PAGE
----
Your lens on the shelf is going through a lot of changes over time - in terms of its material. The effect of changing the thorium-radium ratio on image quality could be the subject of separate research, but knowing the half-lives, none of us will wait for this alive.

But your lenses are totally safe. In the long run, the radioactive components may turn the glass yellow or, in more severe cases, brown . This can be corrected to some extent by the white balance of the digital frames, so you can take photos without any problems with, for example, the highly yellow Takumar. Yellowing can be cleaned to some extent with UV light. A continuous UV cure for a few days can already visibly reduce yellowing. You can then use the UV light source to shoot paint that shines beautifully with its light.

Not all yellowing is due to radioactivity . In many cases, the Canadian balm for attaching glued lens elements to each other turns yellow, which is completely harmless.

Today, thorium oxide is replaced by less radioactive lanthanum oxide in the optical industry.

According to the online literature, the strongest measured radiation is typically around 100 μSv / h on the lens surface, but it drops drastically even over short distances. For Takumarok, the strongest measured value was around 20 μSv / h.

I know, after all, everyone is wondering how strong this radiation is and how much to fear it. In parallel, the maximum value is around 20 μSv / h:

  • a banana (rich in potassium , which also has a radioactive isotope) means a radiation dose of 0.1 μSv / h
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The average background radiation that can be measured continuously on the Earth's surface is between 0.1 and 0.2 μSv / h (cheap detectors also set themselves to this basic value), but in some places where there is more natural radioactive material in the soil, up to 10 μSv / h. h can also be; this may come from the following sources


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  • natural or artificial radioactive particles in the atmosphere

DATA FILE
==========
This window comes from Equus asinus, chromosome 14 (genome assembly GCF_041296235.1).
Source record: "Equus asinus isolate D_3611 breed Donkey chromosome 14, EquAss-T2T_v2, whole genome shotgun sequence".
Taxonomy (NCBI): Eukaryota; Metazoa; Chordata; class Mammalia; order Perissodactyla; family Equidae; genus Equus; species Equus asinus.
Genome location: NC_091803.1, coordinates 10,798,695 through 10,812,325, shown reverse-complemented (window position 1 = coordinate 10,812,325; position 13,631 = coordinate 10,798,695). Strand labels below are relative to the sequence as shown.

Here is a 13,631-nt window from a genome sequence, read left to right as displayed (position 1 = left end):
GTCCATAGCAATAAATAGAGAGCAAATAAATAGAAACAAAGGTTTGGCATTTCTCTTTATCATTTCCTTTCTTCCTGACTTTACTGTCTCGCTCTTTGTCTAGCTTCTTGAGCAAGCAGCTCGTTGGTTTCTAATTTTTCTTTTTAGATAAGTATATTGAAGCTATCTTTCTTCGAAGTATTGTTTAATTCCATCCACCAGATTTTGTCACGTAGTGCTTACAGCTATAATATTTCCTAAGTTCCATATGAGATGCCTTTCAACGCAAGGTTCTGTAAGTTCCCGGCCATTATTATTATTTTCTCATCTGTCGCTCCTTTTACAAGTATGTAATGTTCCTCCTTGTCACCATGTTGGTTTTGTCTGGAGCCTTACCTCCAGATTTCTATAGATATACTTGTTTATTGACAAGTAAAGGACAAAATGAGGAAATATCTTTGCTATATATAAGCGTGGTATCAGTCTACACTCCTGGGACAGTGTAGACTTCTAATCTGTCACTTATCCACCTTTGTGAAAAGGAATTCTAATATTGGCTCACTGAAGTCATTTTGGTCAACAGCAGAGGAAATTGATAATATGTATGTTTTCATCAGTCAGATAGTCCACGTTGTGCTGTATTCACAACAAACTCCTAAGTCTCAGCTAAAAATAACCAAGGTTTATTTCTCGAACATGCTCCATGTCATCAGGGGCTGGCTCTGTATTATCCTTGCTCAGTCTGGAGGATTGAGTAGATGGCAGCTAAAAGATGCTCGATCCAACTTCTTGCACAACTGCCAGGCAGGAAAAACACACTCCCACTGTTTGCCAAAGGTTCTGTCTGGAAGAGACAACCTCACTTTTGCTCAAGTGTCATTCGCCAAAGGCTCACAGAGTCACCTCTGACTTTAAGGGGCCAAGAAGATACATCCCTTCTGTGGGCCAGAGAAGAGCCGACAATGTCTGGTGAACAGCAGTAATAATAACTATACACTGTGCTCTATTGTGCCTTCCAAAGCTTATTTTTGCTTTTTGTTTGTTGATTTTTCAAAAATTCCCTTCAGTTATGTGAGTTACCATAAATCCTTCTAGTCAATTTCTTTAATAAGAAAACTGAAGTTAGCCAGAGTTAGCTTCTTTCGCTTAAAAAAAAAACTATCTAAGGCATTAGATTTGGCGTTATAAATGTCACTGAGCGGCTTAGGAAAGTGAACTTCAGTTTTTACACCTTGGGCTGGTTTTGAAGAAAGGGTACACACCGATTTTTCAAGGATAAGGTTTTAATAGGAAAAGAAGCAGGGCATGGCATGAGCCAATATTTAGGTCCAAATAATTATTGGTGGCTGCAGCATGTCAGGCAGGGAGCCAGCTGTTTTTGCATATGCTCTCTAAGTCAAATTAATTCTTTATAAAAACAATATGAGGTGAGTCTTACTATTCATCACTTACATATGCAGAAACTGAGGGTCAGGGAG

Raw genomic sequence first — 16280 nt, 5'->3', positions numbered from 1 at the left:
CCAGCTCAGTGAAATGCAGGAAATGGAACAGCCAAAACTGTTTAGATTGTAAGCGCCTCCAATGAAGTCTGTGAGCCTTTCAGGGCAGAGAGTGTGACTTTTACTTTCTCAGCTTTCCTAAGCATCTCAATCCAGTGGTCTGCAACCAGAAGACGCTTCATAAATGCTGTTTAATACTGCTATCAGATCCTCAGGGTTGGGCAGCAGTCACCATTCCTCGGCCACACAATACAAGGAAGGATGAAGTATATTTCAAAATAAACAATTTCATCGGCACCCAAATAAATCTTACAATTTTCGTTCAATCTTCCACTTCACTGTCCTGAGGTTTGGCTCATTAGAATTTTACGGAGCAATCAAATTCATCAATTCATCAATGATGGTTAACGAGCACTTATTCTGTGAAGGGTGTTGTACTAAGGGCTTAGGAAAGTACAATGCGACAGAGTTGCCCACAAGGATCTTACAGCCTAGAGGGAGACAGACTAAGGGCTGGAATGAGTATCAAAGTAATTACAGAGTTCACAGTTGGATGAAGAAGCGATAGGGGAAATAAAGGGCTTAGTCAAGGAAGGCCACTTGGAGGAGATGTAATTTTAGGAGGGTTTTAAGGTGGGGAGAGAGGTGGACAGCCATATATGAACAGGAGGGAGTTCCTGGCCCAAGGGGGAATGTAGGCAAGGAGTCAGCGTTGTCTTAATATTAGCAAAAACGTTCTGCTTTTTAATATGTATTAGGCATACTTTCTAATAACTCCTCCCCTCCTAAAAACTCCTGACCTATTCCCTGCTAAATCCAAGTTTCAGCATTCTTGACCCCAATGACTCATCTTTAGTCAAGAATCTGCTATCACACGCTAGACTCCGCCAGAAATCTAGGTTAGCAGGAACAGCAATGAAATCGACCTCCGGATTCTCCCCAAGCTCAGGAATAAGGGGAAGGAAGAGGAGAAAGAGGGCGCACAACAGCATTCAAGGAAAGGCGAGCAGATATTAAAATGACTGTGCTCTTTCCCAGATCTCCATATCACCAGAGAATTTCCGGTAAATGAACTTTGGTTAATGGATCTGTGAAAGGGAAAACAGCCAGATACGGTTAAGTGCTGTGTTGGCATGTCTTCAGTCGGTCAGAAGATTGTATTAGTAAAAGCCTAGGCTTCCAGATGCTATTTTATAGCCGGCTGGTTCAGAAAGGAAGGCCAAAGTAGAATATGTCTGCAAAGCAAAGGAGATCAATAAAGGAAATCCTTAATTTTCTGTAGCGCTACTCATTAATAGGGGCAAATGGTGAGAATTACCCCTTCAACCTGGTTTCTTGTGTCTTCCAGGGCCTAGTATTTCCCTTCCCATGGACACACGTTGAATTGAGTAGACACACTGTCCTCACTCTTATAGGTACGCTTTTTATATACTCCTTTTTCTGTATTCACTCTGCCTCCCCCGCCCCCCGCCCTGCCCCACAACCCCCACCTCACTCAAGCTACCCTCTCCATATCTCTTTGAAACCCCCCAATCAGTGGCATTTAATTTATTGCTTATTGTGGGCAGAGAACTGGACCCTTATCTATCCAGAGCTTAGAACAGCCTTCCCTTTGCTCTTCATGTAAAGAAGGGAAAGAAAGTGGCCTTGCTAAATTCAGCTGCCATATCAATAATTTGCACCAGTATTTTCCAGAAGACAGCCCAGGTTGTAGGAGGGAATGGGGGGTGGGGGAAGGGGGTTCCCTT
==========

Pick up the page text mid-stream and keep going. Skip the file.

• cosmic background radiation
  • radioactive materials from geological deposits on Earth
  • planned or accidental radioactive contamination of human origin (production and use of nuclear fuels, nuclear weapons experiments, power plant accidents, medical sources, etc.)
the most radioactively contaminated areas of the Earth:
  • 0.3 μSv / h can be measured in Hiroshima (still a prosperous city)
  • 1.64 μSv / h measured in Jáchymov (Czech Republic), the world's first uranium mine
  • Marie Curie , one of the pioneering researchers in radioactivity in the laboratory to date 1.5 μSv / ha handle and radiation from the back of the chair (these were captured many times after working with radioactive elements)
  • Radiation intensity at 0.8 μSv / ha in New Mexico, Trinity test site, where the first experimental nuclear blast was conducted
  • whatever the surprise, an average flight of 0.5 μSv / h at an altitude of 5,500 meters, 1 μSv / h at 7,200 meters, 2.2-3 μSv / ha at 10,000 meters (the thinner atmosphere above our heads provides less protection against cosmic background radiation )
  • In Chernobyl around 5 mSv / h 100 meters from the exploded reactor (this is a dose of a dental X-ray),
  • In Fukushima , an average of 10 μSv / h can be measured at the power plant accident site
  • In the ghost town of Pripyat , in some places not far from the Chernobyl accident, the intensity of radiation can be as high as 500 μSv / h
  • although not many of us will be astronauts, astronauts will suffer radiation doses of up to 80,000 μSv / h in addition to the Earth's protective atmosphere
  • however, smokers receive the most radiation: they directly expose their lungs to an annual dose of 160,000 μSv / h with cigarette smoke (due to the radioactive pollonium and lead it contains).

After that, you can roughly understand the average "takumar radiation" of 20 μSv / h is extremely low. According to the online literature, radioactive lenses are not dangerous at all due to the shielding effect of the machine frame. Viewers and viewfinders containing thorium oxide lens elements alone can be problematic because we bring our eyes very close to them, which is not protected by the epithelial layer (the epithelial layer effectively absorbs alpha radiation). However, this is not the case in the world of digital machines at all. In light of this, you may be sleeping a little better and you won’t be afraid of being attacked at night by a radioactive monster on the greenery coming out of the lens on the shelf or worse your ears.

Doctors say the less than 100 μSv / h radiation does not cause any direct damage to organs . However, it is true that in the long run, ionizing radiation can increase the risk of cancer because the body is only able to correct DNA defects due to the altered behavior of ionized particles to some degree. This self-healing mechanism is the reason why some people can survive even a lethal radiation dose for decades.

If, for some reason, you also receive a higher dose of radiation than you are allowed to develop and your radiation sickness develops, your symptoms will initially be weakness, loss of appetite, nausea and vomiting, which can be alleviated for a while - deceptively. After that, however, fever, diarrhea, bleeding, vomiting, hair loss, and painful open wounds begin to form. There is a cure even from this phase, but certain complications (such as swelling of the brain and therefore edema) can lead to death.